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Canada and the OECD-DAC aid statistics

money-gold-coins-finance

Quick overview of recently released comparative aid statistics from the OECD-DAC for 2015. Click on images below to see full page view.

Comparative ODA and ODA/GNI levels

ODAgni comps

Key year-on-year changes

yr on yr change

About

Total net ODA from OECD-DAC countries reached US$ 131.6 billion in 2015, in current US$ terms. However net ODA reached US$ 146.6 billion, at 2014 prices and exchange rates.

According to the OECD-DAC, “ODA is up 83%  [in real terms] since 2000, when the Millennium Development Goals were agreed”.

Story behind the numbers

The OECD-DAC numbers, while official and high quality, can be challenging to interpret. Two pieces of the puzzle are critical to understand in order to interpret the most recent data i.e. for 2015, appropriately:

  1. Currencies: movements in exchange rates are a huge part of the story this time around. This is because most of the 28 OECD-DAC countries saw their exchange rates depreciate substantially against the US$. Adjusting for this effect (and inflation) as the DAC does in calculating ‘real change’ indicates net ODA increased by around $9.4 billion or around 7%. If we do not adjust for this and instead treat all DAC countries ODA in current US$ terms, net ODA actually fell by -$5.6 billion.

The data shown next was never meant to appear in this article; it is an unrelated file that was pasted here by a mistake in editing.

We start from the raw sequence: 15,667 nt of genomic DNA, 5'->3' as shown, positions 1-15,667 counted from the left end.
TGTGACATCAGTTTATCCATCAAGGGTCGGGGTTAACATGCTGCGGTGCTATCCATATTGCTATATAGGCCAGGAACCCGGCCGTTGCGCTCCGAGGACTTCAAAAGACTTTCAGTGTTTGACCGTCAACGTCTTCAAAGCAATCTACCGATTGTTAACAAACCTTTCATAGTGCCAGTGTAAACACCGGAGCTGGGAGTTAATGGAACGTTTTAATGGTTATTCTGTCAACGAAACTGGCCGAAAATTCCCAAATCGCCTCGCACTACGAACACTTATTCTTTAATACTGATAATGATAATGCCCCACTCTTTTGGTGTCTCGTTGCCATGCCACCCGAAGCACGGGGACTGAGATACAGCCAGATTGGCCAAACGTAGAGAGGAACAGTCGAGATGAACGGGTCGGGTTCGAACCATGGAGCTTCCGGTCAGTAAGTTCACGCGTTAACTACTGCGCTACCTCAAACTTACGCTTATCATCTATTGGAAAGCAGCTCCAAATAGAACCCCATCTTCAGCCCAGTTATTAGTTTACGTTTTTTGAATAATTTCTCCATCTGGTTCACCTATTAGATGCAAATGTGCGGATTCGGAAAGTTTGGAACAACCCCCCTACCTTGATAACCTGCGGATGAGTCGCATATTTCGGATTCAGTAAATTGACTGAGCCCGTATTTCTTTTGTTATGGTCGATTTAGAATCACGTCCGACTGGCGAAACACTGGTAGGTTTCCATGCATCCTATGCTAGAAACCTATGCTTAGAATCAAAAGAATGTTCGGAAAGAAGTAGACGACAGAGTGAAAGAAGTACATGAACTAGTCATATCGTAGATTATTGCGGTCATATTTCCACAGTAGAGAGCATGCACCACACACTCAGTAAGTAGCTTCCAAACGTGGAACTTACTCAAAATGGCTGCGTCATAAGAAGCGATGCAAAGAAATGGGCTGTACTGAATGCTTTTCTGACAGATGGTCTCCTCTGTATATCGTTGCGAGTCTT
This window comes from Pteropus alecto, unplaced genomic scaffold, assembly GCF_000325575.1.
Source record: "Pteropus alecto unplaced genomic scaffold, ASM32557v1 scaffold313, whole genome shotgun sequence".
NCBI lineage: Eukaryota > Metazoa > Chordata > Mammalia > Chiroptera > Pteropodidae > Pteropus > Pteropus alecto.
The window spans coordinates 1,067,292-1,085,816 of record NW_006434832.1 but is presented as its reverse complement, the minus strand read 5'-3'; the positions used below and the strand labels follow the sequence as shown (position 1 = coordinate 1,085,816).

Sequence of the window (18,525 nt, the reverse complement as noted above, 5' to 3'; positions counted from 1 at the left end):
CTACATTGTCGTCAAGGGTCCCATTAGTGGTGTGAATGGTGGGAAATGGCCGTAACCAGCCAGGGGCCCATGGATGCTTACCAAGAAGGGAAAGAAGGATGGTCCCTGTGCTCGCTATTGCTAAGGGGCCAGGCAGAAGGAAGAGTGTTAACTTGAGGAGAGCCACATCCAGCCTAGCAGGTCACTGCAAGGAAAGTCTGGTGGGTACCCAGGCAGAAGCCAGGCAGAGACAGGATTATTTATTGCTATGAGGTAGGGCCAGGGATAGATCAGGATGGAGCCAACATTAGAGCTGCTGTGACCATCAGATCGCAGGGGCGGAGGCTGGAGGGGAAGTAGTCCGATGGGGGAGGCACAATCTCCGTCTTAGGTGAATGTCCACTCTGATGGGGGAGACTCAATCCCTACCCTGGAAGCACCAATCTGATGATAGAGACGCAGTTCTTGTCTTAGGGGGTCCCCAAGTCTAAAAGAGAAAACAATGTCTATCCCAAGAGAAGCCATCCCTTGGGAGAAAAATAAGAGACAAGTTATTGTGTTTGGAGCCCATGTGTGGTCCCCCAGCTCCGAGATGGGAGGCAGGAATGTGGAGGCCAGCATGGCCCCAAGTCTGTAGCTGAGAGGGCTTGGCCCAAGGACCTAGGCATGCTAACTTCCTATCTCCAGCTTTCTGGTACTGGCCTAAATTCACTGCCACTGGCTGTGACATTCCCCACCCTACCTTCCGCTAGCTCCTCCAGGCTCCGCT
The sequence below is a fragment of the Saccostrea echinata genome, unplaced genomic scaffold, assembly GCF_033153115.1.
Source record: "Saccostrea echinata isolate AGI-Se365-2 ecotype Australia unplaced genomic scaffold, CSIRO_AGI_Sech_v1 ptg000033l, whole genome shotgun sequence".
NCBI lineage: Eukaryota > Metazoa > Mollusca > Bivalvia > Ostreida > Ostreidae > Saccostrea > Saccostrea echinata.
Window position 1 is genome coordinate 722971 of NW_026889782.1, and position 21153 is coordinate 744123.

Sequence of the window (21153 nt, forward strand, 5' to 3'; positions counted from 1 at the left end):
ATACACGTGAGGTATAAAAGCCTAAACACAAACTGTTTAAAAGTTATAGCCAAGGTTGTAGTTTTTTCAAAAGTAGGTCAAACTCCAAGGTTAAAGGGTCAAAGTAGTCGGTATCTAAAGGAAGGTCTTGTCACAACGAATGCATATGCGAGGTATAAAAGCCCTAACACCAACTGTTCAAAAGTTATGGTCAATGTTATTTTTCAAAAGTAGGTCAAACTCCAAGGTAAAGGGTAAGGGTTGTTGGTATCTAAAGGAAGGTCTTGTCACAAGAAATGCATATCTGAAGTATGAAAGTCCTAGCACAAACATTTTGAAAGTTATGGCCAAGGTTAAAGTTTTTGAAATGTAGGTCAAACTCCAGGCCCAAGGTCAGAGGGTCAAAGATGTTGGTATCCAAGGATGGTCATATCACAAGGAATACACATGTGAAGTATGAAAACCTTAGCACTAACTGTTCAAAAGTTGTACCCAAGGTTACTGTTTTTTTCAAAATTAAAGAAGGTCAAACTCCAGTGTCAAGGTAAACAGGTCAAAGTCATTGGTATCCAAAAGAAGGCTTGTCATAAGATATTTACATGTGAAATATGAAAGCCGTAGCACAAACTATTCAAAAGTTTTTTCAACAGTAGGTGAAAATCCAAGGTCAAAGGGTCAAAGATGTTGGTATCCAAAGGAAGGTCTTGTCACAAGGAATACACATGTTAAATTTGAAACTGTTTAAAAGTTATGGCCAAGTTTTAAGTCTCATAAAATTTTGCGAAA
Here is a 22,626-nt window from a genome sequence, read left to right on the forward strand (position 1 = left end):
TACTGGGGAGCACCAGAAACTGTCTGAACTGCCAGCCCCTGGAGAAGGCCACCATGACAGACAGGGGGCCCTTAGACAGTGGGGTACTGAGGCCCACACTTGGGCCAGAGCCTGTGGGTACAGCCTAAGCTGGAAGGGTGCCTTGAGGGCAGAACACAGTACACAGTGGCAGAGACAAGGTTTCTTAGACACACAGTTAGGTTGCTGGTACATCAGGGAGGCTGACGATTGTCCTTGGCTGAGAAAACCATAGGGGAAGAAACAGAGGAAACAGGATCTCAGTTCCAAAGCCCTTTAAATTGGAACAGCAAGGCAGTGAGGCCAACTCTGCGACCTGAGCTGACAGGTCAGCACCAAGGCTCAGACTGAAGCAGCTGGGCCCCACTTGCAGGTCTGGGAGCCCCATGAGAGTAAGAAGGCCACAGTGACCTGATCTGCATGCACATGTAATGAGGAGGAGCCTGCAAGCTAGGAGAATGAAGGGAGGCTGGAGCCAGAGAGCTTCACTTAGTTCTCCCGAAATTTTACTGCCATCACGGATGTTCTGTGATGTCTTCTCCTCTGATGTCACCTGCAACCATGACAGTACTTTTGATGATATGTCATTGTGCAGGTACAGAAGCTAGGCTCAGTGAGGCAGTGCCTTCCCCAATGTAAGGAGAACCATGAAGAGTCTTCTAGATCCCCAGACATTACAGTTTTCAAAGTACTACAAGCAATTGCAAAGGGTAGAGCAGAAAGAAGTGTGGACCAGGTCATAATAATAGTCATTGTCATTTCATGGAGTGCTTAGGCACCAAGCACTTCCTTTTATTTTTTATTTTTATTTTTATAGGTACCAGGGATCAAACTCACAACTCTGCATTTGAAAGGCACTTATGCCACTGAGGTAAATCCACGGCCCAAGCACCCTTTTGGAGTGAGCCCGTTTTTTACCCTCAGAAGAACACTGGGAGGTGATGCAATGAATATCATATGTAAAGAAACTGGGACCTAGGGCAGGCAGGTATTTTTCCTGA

2. Refugees: as mentioned above, the data indicate an increase in net ODA in real terms of approx. 7% 2015 compared to 2014. However, during this period in-donor refugee costs doubled. This is money spent inside donor countries on the costs of settling refugees, but according to DAC rules is allowed to be reported as ‘foreign aid’ (to a large extent the accounting is up to donor discretion). If we strip out in-donor refugee costs, net ODA only rose 1.66%, i.e. far lower than the reported 7% increase. This means a large share (approx. 70%) if the increase in net ODA is due to in-donor refugee costs which have spiked as more and more people seek refuge from conflicts like (but not limited to) Syria, especially in Europe.

Refugee costs and key European donors 

It bears repeating just how much refugee costs are impacting ODA numbers.

Take for instance Sweden, Germany and Netherlands. The DAC reports increases in ODA for each respectively of 36.8%, 25.9% and 24.4%. If we strip out in-donor refugee costs however, these increases fall substantially – to 9.8%, 5.8% and 15.4% respectively. In other words the sharp increase in ODA is driven by the dramatic rise in refugee costs.

Even more extreme examples are Austria and Denmark – ODA has reported to have increased by approx. 15% and 1% respectively. Strip out refugee costs, ODA fell, substantially, approx. 7% in each case.

About the data and source

For more, please visit the OECD-DAC aid statistics page. See also, the DAC’s narrative summary. And detailed data (pdf).

Download our clean, summary version of the data used above. (MSExcel)

Canada in the OECD-DAC (preliminary)

The main objective of this quick preliminary analysis is to reflect on the data from the perspective of where Canada stands relative to OECD-DAC donors.